International Day of Solidarity with the Palestinian People
– As delivered –
Statement by H.E. Mr. Miroslav Lajčák, President of the 72nd Session of the UN General Assembly, at International Day of Solidarity with the Palestinian People.
Excellencies, Deputy-Secretary-General, dear colleagues, ladies and gentlemen.
We are all here to mark the International Day of Solidarity with the Palestinian People.
And I would like to begin by thanking the Committee on the Exercise of the Inalienable Rights of the Palestinian People for organising this special meeting.
In preparation, I looked up the definition of solidarity. And I read that it is a union, which arises from common responsibilities and interests.
There is no doubt about it: the international community has a common responsibility towards the Palestinian people. And we have a shared interest in the peaceful resolution of this long-running conflict.
So, it is clear why we are here: to show our solidarity with the Palestinian people. I will make two main points on this today.
The first is that we can show our solidarity through humanitarian assistance.
We cannot just address the needs of Palestinian people on international days, or at annual events, like the one we are celebrating today. They demand our attention 365 days a year.
People throughout the Palestinian territory are, as we speak, in need of concrete support. I want to focus, however, on the Gaza Strip, where the situation is grave. The ongoing blockade has left people wholly dependent on international aid. The rebuilding of critical infrastructure has been hampered. The economy remains weak. Many people are in dire humanitarian need, with women and children living in particularly difficult circumstances. And the Strip is home to more unemployed people than almost any other part of the world.
I would like to use this opportunity to sincerely thank all actors and entities which continue to provide humanitarian support to the Palestinian people. These include Member States, UN bodies, and regional and non-governmental organisations.
A vital role is played by the United Nations Relief and Works Agency for Palestine Refugees in the Near East. I am concerned about the Agency’s current serious shortfall of 77.5 million US dollars. I encourage discussions on funding modalities to continue. Importantly, I want to express my appreciation to all Member States which contribute, on a voluntary basis, to the Agency’s budget and work.
We know that the Question of Palestine can give rise to debate. However, when it comes to assistance to the Palestinian people, all United Nations Member States have been able to express solidarity in one voice. And consensus of the General Assembly has been essential in this regard.
I want to stress, however, that our responsibility to the Palestinian people extends beyond humanitarian support.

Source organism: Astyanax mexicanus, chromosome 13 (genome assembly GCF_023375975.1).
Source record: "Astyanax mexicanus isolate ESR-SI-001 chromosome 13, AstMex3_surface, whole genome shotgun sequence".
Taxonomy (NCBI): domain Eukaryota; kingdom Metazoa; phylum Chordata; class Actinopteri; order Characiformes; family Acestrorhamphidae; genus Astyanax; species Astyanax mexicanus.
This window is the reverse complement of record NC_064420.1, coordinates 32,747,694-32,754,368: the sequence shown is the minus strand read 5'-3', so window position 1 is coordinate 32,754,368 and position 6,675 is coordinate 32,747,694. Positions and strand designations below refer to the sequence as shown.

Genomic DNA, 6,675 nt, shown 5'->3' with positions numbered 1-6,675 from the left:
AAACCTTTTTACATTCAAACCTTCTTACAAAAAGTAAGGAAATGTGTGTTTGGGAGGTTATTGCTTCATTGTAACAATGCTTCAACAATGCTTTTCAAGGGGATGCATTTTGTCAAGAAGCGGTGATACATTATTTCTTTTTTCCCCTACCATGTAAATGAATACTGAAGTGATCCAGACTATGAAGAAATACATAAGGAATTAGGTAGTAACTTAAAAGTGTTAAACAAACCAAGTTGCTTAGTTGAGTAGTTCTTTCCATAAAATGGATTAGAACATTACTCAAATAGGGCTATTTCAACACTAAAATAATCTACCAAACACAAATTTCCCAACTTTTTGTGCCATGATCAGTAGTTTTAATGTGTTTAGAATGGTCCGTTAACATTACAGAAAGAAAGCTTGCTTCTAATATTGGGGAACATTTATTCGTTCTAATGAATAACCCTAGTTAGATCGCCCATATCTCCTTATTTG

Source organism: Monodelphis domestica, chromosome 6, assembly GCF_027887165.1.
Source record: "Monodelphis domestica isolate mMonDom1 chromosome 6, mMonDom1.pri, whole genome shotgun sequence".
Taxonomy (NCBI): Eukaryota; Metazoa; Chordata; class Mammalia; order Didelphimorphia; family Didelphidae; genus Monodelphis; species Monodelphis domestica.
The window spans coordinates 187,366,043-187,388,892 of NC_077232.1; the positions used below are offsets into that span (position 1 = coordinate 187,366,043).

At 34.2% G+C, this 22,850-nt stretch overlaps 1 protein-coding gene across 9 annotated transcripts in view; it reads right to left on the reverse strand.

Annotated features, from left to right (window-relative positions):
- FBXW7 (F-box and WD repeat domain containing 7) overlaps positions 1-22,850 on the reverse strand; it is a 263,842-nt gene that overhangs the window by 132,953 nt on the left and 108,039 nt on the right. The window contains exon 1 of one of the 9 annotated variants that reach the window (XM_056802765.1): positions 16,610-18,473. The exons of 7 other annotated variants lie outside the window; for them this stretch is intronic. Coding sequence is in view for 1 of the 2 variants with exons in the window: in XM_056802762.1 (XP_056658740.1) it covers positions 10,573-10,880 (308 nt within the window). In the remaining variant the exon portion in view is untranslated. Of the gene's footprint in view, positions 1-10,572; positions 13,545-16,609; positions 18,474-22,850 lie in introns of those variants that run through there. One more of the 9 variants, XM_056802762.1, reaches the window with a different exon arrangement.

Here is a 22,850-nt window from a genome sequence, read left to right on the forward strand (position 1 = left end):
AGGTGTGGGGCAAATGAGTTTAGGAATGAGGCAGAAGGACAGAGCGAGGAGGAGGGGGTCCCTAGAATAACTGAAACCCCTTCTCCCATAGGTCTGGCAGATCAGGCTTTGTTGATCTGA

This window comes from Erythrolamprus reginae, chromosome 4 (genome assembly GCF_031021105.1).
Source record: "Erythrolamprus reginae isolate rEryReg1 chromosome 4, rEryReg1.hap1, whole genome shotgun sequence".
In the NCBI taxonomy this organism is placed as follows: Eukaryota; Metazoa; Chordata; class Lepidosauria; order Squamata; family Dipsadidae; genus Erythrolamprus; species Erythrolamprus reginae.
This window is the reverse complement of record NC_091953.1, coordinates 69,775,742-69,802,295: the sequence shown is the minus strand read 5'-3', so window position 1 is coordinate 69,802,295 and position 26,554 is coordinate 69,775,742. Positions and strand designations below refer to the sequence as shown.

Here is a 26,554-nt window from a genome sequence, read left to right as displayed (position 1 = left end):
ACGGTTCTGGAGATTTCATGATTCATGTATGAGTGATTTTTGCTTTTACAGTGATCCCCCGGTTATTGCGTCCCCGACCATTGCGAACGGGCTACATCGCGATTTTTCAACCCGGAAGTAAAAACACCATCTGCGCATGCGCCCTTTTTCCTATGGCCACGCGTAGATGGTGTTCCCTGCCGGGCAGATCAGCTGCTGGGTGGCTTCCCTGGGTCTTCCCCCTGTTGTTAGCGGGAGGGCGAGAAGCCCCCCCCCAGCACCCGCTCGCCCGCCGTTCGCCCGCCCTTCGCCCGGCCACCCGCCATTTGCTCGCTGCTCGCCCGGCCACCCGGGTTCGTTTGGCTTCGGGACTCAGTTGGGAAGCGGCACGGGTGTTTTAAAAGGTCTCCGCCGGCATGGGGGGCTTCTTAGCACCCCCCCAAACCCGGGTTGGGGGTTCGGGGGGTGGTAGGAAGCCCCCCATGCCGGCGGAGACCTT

And this brings me to my second point, which is that international solidarity must be used to facilitate a peaceful resolution of the Palestinian question.
Palestinian people do not need our sympathy – they deserve our solidarity.
In 1947, the General Assembly adopted Resolution 181. This formed the legal basis for the establishment of the State of Israel, as well as a second state, for the Palestinian people. In the 70 years that followed, only one of these two things has come to pass.
I firmly believe that a two-state solution is the only answer to what we call the question of Palestine. Support to this solution acts also as an expression of solidarity with the Palestinian people.
This further means supporting the establishment of conditions, which are conducive to a successful peace process. We’ve seen some of these conditions beginning to take shape. I am of course referring here to the recent commitments made to intra-Palestinian reconciliation. But we need more – including an immediate halt to settlement expansion. Other necessary conditions include the cessation and condemnation of all acts of violence, including terrorism, as well as the incitement to these acts.
Before I conclude, I want to go back to the definition of solidarity. And, in doing so, I want to stress that solidarity is not sympathy. We usually express sympathy when there is nothing we can do. However, when it comes to the question of Palestine, we have a responsibility and we have an interest. Palestinian people do not need our sympathy – they deserve our solidarity.
We came here today to express it. However, the people who need it the most will not be able to hear us. They are not sitting amongst us. They are not listening from the gallery. They are on the ground – many of them in conditions we could not imagine. So, while our words in this hall are important, our actions outside of it will speak louder.
I thank you.